My kids revel in April Fool’s Day. They spend hours conjuring up devilishly creative ways to “get” their parents. (The best was a fake letter from Olivia’s college of choice rescinding her acceptance. Or maybe that was the worst.) We’ve always told them they can do anything, as long as no one gets hurt and nothing gets damaged. The girls have stuck to that rule and we have had many April firsts full of laughs (and the occasional scream.)
|This mixed-media collage by CPS community member johnnetto employs many “faux” techniques. For example, the honeycomb
effect was achieved with molding paste and a stamp.
A little foolery in mixed-media art can be fun—and helpful—too. Trompe l’oeil (trick the eye) painting and optical illusions have been popular in art since the ancient Greeks, and today there are many tools, supplies, and techniques that make it easy to simulate surfaces and designs.
Here are some ideas you can use in your mixed-media art any day—not just on April 1.
To age paper:
- Crinkle it up and then iron it.
- Dip an old toothbrush in a little walnut ink and drag your thumb over the bristles to spray flecks on it.
- Dampen the paper and sprinkle coffee crystals on it sparingly to create age spots (this works on fabric, too).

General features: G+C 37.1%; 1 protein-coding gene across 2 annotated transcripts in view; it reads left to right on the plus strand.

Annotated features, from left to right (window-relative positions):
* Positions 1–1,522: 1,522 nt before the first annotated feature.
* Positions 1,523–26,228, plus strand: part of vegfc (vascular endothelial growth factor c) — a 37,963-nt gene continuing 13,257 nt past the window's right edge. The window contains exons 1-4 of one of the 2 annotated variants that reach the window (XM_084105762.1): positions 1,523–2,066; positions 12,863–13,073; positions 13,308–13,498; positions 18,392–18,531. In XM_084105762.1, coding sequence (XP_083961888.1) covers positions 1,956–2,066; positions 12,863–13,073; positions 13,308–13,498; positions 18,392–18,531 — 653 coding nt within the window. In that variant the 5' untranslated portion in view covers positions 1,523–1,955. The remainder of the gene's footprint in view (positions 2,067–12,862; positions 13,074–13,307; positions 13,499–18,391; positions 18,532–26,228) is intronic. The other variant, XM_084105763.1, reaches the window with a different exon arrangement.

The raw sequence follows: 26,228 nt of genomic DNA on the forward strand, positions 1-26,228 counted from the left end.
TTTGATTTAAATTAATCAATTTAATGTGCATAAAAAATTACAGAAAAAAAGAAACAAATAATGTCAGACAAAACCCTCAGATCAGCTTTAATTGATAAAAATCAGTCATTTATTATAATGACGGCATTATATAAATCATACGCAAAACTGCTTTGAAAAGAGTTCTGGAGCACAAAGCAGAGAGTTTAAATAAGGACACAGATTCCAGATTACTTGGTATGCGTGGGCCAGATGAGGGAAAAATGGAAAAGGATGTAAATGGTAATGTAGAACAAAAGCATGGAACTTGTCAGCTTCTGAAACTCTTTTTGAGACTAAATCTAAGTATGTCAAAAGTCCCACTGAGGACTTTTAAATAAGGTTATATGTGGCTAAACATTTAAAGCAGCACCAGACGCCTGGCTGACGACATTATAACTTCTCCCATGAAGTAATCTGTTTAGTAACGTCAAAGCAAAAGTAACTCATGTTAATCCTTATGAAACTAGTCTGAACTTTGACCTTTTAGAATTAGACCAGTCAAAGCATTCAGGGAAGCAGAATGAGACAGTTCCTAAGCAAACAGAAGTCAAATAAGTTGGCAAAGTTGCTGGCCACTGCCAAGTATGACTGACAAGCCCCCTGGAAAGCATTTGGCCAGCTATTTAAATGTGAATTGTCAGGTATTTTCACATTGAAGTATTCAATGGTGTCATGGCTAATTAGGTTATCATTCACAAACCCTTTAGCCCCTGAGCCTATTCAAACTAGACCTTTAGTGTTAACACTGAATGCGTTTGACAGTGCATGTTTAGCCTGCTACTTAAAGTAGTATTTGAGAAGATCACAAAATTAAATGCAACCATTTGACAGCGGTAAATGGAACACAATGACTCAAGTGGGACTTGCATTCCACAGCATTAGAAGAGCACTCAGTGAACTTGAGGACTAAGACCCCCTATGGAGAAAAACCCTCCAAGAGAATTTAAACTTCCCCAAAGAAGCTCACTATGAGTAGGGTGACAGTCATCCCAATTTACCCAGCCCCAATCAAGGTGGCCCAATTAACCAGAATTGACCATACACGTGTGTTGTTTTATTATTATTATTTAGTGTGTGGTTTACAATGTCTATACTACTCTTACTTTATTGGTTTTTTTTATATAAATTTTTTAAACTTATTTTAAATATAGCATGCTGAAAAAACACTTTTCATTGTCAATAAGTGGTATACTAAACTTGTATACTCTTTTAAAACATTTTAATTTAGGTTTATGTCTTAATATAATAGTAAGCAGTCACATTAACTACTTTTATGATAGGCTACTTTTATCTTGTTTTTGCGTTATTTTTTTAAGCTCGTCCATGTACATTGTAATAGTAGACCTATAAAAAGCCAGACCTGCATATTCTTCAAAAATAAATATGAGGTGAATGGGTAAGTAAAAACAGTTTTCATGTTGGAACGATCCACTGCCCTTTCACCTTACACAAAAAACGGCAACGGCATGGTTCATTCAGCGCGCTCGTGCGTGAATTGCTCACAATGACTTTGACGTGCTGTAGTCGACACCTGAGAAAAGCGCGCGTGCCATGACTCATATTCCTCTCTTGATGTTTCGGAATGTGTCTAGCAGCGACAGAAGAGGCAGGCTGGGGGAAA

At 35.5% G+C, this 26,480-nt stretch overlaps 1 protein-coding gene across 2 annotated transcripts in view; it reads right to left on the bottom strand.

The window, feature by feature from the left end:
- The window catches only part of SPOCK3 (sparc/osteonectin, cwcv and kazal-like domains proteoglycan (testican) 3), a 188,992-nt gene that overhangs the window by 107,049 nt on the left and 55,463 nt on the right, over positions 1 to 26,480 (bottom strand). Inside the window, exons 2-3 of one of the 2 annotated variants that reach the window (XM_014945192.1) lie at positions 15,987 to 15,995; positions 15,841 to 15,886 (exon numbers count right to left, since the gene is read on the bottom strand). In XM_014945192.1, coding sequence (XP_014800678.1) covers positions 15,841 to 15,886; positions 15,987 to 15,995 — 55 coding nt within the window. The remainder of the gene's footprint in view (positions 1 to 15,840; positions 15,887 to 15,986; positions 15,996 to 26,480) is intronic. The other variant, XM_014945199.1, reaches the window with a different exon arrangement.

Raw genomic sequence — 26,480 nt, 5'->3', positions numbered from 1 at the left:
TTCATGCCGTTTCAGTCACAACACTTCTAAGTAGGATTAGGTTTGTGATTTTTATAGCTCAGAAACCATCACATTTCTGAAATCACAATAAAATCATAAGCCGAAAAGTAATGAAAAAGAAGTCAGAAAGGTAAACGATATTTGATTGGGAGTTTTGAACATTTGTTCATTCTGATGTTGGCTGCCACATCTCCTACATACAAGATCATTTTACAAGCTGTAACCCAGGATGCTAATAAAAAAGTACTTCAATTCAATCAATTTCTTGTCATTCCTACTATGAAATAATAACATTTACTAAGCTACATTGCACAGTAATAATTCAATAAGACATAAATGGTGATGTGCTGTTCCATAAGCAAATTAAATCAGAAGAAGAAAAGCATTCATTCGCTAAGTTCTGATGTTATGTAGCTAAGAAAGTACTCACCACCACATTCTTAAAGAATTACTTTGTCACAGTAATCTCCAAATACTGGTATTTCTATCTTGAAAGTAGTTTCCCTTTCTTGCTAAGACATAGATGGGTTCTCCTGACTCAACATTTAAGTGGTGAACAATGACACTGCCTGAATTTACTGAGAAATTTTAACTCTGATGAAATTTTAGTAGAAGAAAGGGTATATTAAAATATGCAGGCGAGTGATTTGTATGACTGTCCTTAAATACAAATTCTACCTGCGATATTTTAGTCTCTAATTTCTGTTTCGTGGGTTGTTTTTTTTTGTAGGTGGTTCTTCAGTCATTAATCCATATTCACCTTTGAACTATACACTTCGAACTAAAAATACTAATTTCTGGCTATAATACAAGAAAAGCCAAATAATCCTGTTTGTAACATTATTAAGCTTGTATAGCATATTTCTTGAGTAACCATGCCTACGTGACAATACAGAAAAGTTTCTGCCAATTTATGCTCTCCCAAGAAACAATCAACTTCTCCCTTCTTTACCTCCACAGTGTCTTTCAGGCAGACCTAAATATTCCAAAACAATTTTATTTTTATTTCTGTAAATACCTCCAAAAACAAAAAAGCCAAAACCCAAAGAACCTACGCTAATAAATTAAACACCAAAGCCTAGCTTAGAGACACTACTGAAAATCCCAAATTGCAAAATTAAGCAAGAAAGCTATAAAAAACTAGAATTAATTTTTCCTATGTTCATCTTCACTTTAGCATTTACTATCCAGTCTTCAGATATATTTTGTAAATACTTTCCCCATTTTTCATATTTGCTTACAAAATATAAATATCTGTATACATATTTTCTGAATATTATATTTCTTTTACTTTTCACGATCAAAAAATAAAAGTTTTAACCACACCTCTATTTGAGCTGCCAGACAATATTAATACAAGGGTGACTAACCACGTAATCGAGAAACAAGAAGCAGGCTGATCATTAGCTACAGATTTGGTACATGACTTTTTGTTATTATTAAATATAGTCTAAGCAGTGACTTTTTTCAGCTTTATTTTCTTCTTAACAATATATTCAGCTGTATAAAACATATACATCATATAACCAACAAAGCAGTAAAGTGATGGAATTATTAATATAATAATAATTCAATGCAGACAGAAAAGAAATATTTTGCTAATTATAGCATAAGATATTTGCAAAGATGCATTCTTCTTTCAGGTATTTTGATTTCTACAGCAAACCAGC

To make faux leather:
- Cover an area with torn bits of masking tape and paint over it with acrylic paint.
- Take a piece of Tyvek®, scrunch it up and rub it against itself between your hands, then paint over it with ink or fluid acrylics. While still wet, rub off the excess paint. Or, rub the surface with a crayon.
To make duplicates of found objects:
- Make molds and casts of favorite objects to impersonate the real thing.
- Use paper clay to fashion buttons, beads or baubles.
To create textured surfaces, use molding paste and a stamp or found object.
To fake an encaustic wax look, cover a collage with a thick coat of matte gel medium.
To age surfaces, apply crackle paste or crackle paint.
To create the look of wood on watercolor paper or canvas (or your wall), use a faux bois (fake wood) tool.
|Faux woodgrain background created
by Jenn Mason.
Cloth Paper Scissors
Editor Jenn Mason recently described how to use a faux bois tool on her blog. You need a curved faux bois tool, which you can find in the decorative paint section of a craft store, hardware store, or a paint store.
Here is the basic technique: First, paint a thin coat of paint in a woody color. Next, paint a coat of gesso over the paint and drag the faux bois tool over the gesso while gently rocking it back and forth. This will create the woodgrain effect.
Let the gesso dry completely, then paint a thin layer of a different wood color over the surface. Let it set a minute, then wipe off the excess.
In the years I’ve worked on Cloth Paper Scissors (since it’s premiere issue in 2004), I’ve been amazed at the variety of mixed-media techniques-faux and otherwise-that contributing artists have created and shared.
Now you can get eight years’ worth of collage, fiber art, and mixed-media techniques in one place, the Ultimate Cloth Paper Scissors CD Collection. And that’s no April Fool!
P.S. How do you make if faux? What techniques do you use to make one thing look like another? Leave a comment below.